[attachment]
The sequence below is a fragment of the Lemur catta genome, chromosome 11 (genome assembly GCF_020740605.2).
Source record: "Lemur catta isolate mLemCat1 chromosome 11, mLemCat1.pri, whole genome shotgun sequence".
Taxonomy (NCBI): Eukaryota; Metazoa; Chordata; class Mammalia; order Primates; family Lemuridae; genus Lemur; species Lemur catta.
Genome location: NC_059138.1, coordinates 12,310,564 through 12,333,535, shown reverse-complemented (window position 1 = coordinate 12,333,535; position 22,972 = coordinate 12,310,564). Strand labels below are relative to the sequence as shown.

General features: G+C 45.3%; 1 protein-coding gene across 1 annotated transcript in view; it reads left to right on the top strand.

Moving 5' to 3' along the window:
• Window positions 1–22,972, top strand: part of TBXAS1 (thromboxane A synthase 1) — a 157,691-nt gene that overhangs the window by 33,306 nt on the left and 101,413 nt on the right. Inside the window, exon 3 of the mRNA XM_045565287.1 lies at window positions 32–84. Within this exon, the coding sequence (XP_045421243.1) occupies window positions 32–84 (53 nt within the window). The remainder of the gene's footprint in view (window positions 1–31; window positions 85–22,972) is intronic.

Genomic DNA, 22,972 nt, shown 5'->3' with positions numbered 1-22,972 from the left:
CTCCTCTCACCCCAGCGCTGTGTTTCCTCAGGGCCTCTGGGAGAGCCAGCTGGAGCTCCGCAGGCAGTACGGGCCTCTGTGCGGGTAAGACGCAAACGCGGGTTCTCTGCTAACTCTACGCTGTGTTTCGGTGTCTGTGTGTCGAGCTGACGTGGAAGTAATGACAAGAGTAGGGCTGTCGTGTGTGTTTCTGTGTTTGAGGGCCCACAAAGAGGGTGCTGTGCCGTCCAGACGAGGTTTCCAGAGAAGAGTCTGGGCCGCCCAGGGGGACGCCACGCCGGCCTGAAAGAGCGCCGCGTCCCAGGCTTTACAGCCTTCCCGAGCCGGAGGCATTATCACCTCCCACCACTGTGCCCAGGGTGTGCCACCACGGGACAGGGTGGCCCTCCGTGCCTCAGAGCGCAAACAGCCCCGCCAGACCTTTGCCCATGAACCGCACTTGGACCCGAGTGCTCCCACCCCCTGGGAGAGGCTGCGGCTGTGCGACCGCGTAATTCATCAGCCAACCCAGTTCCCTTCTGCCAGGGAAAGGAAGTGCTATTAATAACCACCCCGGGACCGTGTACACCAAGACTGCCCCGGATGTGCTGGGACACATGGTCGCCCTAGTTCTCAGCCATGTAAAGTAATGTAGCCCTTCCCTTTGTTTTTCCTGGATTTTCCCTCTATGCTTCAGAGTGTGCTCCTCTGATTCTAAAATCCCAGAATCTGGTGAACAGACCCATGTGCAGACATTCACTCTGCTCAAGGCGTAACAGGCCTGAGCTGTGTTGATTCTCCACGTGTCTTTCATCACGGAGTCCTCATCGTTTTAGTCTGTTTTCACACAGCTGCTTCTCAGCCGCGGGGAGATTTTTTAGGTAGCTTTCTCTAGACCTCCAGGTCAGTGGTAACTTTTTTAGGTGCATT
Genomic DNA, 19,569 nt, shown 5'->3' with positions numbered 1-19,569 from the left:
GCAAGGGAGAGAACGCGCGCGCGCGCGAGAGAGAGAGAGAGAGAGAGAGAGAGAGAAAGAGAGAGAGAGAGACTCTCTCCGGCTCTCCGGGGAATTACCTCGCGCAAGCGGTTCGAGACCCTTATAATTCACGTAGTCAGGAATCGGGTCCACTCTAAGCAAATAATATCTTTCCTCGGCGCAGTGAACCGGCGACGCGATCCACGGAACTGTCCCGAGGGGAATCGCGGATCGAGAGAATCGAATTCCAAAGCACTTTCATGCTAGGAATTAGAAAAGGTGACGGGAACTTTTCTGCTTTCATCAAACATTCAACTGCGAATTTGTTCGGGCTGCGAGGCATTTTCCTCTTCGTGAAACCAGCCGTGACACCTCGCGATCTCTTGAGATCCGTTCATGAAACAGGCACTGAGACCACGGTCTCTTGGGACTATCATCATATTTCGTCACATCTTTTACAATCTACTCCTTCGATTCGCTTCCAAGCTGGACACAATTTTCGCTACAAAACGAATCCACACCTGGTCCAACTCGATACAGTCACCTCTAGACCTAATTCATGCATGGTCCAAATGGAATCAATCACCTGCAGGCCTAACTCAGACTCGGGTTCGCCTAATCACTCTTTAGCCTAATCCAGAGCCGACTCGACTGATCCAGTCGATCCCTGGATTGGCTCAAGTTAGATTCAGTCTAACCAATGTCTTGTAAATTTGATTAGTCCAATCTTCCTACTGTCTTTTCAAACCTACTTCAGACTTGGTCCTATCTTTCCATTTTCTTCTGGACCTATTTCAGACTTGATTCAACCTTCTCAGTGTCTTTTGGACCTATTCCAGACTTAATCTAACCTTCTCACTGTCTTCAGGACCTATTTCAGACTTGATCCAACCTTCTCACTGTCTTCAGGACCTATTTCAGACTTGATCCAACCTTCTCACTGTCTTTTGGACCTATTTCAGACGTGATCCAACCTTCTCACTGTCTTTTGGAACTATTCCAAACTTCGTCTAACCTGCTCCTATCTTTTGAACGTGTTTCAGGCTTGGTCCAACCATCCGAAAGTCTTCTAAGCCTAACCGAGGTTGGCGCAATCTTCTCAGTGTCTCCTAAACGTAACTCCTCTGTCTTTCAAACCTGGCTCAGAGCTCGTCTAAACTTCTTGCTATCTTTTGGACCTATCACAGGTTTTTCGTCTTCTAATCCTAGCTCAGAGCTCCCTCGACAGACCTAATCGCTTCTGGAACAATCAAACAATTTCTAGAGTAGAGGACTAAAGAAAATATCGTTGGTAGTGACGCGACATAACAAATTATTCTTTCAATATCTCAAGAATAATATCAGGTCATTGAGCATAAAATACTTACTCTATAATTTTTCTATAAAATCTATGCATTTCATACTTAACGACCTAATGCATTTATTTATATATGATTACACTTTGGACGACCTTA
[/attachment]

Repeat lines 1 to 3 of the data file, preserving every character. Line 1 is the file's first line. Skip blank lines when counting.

The sequence below is a fragment of the Lemur catta genome, chromosome 11 (genome assembly GCF_020740605.2).
Source record: "Lemur catta isolate mLemCat1 chromosome 11, mLemCat1.pri, whole genome shotgun sequence".
Taxonomy (NCBI): Eukaryota; Metazoa; Chordata; class Mammalia; order Primates; family Lemuridae; genus Lemur; species Lemur catta.